Common questions asked by private practice owners

24 Nov 2021

1. What is my private practice worth?

Most buyers value a company using the ‘multiple of net profit’ approach. Depending on the size and nature of the company, the multiple will change. Multiples within the sector, on average, range from 2-4x. Larger multi-site enterprises may be able to get a little more.

Be mindful that the net profit reflected on your year-end financial statements may not accurately reflect the businesses true profit. If you work in the business and receive most of your compensation in the form of dividends, your profit will need to be modified to reflect the cost of replacing you. You may be able boost profit by adjusting for personal benefits like health insurance, home office use, vehicle expense and other one-off costs.

Read our insight on how to value a physiotherapy business for more detail and an example.

2. Who should I get to value my business?

When it comes to determining a valuation, most people turn to their accountants or general brokers. However, this frequently yields mixed results.

Your accountant may not be familiar with the market or how the company operates. They frequently under-adjust profit and use multiples from other industries.

Many of the larger, generalist brokers will usually exaggerate the companies worth in order to attract your business. They don’t understand the market, therefore they’ll tell you what you want to hear or value your company based on other industries.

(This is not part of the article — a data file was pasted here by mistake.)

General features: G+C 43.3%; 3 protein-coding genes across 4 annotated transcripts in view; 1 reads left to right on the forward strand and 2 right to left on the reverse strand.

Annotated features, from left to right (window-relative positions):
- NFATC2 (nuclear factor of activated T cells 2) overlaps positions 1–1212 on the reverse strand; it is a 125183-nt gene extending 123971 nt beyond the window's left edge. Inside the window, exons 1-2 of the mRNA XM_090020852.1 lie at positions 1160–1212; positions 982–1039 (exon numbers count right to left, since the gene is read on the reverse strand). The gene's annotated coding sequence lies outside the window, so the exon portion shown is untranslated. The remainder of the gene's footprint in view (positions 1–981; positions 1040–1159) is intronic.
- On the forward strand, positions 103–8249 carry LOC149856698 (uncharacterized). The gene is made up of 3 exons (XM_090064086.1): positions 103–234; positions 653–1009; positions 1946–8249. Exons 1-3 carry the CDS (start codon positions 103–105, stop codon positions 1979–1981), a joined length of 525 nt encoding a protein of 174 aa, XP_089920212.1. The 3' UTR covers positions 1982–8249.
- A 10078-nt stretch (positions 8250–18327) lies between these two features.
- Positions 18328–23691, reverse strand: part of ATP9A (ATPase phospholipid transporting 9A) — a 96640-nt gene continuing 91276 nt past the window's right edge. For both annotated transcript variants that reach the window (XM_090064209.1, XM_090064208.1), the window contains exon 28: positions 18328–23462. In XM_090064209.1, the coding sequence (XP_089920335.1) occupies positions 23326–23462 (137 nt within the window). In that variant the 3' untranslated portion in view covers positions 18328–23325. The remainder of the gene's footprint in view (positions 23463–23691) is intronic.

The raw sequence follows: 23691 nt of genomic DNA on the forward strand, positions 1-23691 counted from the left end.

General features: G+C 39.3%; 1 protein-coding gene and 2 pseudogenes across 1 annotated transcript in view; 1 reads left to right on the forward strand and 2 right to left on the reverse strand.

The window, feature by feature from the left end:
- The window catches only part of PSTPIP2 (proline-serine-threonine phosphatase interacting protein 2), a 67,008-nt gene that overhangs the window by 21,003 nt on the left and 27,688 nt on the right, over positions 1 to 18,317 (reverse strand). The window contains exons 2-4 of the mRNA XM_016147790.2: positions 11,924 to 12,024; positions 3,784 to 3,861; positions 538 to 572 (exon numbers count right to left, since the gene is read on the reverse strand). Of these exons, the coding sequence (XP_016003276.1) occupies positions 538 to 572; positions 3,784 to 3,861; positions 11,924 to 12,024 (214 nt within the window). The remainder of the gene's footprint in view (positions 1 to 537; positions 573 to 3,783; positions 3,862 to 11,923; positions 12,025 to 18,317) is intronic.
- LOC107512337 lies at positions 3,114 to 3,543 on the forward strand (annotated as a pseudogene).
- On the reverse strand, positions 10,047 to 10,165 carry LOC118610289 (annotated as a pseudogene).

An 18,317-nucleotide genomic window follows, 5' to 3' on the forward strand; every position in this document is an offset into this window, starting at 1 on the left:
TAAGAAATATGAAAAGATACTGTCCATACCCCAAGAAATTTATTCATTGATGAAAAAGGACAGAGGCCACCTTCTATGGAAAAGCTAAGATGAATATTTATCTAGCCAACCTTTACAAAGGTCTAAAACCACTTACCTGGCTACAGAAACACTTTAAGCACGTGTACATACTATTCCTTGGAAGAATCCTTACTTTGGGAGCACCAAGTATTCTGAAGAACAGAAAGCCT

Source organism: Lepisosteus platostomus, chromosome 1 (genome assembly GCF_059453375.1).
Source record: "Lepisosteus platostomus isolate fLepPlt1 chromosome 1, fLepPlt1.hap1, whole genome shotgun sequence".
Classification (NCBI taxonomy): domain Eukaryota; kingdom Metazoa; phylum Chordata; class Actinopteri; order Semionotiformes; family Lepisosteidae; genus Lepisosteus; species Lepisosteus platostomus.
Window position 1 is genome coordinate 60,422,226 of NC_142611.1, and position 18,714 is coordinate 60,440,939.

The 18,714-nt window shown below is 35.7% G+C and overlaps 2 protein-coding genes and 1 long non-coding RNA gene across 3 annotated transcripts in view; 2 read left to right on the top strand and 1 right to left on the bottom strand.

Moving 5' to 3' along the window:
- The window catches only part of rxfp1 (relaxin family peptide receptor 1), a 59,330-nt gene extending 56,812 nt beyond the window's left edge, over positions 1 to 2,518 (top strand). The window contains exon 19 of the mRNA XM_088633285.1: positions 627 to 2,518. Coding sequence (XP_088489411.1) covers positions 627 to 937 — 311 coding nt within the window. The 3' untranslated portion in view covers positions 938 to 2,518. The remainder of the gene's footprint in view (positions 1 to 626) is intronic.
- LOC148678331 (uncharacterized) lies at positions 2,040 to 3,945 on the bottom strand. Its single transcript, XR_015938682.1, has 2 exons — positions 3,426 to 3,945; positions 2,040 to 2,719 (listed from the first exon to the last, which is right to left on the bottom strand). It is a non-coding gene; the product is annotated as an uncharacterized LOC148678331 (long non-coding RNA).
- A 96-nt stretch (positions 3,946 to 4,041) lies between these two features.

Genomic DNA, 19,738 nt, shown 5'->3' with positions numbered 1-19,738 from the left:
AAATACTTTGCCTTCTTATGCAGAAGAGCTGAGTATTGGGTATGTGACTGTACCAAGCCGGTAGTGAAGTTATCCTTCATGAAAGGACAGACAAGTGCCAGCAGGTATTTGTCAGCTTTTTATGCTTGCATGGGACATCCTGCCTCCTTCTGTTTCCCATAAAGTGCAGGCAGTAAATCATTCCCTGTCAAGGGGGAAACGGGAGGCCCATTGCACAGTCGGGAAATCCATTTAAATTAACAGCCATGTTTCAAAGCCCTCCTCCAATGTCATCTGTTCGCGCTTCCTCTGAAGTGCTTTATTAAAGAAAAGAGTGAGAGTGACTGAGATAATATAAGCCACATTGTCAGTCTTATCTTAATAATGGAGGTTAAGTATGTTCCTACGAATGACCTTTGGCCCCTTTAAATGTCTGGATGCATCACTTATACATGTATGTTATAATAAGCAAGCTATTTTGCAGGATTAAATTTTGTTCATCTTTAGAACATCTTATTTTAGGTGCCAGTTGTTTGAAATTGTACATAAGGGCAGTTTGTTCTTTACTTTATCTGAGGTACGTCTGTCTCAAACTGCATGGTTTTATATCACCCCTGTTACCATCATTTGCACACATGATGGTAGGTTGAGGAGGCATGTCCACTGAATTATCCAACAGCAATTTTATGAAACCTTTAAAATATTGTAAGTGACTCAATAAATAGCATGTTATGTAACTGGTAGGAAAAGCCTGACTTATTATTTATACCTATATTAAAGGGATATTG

The most reliable way to determine the value of your clinic is to speak with an industry specialist broker or peers who have already purchased or sold clinics, alongside your accountant or financial advisor.

3. How should I price my company to sell it?

It’s important to know what you want to accomplish and to set a reasonable goal for yourself. However, be open minded and don’t reveal your sale price to buyers right away.

Running a formal marketing exercise and asking for offers is the best way to maximise value. This will allow you to gauge interest in your company, familiarise yourself with the market, and find the right buyer.

It’s possible that the best buyer isn’t the one who offers the greatest price. You’ll have to think about how much is being paid up front, what conditions are being imposed, and what warranties you’re being asked to provide.

4. What are the typical components of a sale?

A sale usually falls into one of two categories. An ‘asset and goodwill’ sale or a ‘share’ sale. A share sale, which is only available to limited companies, entails selling the entire company, sometimes including cash and debt. In an asset and goodwill sale, you are not selling the legal entity; instead, you are selling specific assets that may make up part or all the company.

Private practice businesses are typically asset-poor unless you own the freehold. Unless you’ve recently purchased a high-value piece of equipment, such as a shockwave machine or an ultrasound scanner, you won’t get much money for old plinths, medical supplies, or fixtures and fittings.

The goodwill linked with your client base, staff, referrers, and local reputation provides the most value. Buyers will most likely want to take on your staff, premises, clients, website, phone numbers, email address, and referral contracts. They’ll almost certainly request a handover to help with the transition.

5. What is the value of intellectual property?

Within our industry, intellectual property doesn’t often have much value. Unless you’re a large, multi-location company, your brand name isn’t worth much, and most educational materials and literature are either freely available or easily replicable.